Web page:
An inside look at Foxconn and where your iPhone is made

The iPhone manufacturer Foxconn gets an in-depth look
The iPhone manufacturer Foxconn gets an in-depth look

Foxconn has been in the news lately for all the wrong reasons, as the company which actually manufactures the Apple iPhone has been vilified because of multiple worker suicides. To combat this bad press, Foxconn allowed Business Week to have an all-access tour of the facilitates and the results are a fascinating in-depth look at Foxconn and its founder Terry Gou.

It’s an interesting tale of how Foxconn grew to be the giant which now pumps out more than 137,000 iPhones per day. There’s a lot of talk about how Foxconn is able to be successful by having strong vertical integration to keep costs down – it makes many of its own components and it even has its own chickens for the eggs in the cafeteria.

The margins on the parts it provides for its customers’ machines are extremely high, so when it comes to the final assembly work for the likes of Dell, Nokia, or Sony, Foxconn is willing to sacrifice profits—or even do the job at a loss—because it makes so much money from the parts. Analysts expect Hon Hai Precision’s sales to grow 40 percent this year, to $85 billion.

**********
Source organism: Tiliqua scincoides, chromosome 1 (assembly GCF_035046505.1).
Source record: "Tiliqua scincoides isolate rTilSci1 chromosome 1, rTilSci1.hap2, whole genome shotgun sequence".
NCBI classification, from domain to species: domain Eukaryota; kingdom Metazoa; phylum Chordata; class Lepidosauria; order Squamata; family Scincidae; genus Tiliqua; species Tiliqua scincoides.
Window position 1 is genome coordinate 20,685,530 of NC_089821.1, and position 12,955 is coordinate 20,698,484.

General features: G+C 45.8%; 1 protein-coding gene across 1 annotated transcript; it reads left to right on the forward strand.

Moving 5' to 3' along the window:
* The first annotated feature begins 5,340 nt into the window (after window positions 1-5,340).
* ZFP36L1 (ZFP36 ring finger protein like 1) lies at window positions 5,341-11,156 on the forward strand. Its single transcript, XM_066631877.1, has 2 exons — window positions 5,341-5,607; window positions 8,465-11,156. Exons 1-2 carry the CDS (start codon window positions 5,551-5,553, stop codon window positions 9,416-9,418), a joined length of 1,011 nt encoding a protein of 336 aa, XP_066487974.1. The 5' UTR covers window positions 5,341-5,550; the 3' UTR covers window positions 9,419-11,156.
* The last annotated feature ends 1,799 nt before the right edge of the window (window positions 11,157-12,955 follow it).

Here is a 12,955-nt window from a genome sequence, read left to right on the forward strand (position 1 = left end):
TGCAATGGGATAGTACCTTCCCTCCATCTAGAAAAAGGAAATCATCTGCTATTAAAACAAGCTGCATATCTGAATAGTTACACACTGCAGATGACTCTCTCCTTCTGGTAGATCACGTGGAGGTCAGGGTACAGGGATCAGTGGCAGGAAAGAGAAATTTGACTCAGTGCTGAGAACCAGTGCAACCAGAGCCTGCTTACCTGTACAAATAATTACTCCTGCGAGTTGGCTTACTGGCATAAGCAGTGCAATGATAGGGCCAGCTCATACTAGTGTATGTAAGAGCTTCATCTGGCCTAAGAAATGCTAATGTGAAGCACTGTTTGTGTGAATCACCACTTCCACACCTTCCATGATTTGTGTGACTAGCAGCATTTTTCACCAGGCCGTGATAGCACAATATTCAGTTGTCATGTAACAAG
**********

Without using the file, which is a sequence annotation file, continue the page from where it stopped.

Foxconn’s business has evolved to the point where it’s not just relying on cheap, unskilled labor. It now employs 50,000 toolmakers, including a team of 2,000-plus workers who focus on the design and fabrication of molds and dies. This enables the company to boost production faster than anyone else, especially important in the handset market where new models are constantly introduced. “If you want to look under the hood at Foxconn and understand why they have a high market share, it’s because of these things,” says Jason Dedrick, associate professor at the School of Information Studies at Syracuse University.

The company has offered wage increases ever since the bad press hit but the Foxconn’s of the world are the dirty little secret of the consumer electronics industry. As consumers, we expect these highly-advanced devices to be as cheap as possible but never take responsibility for the fact that this can lead to slave wages or children miners of material.

I suggest you read the full profile at the via link below because it’s a real eye opener.

[Via Business Week, photo]

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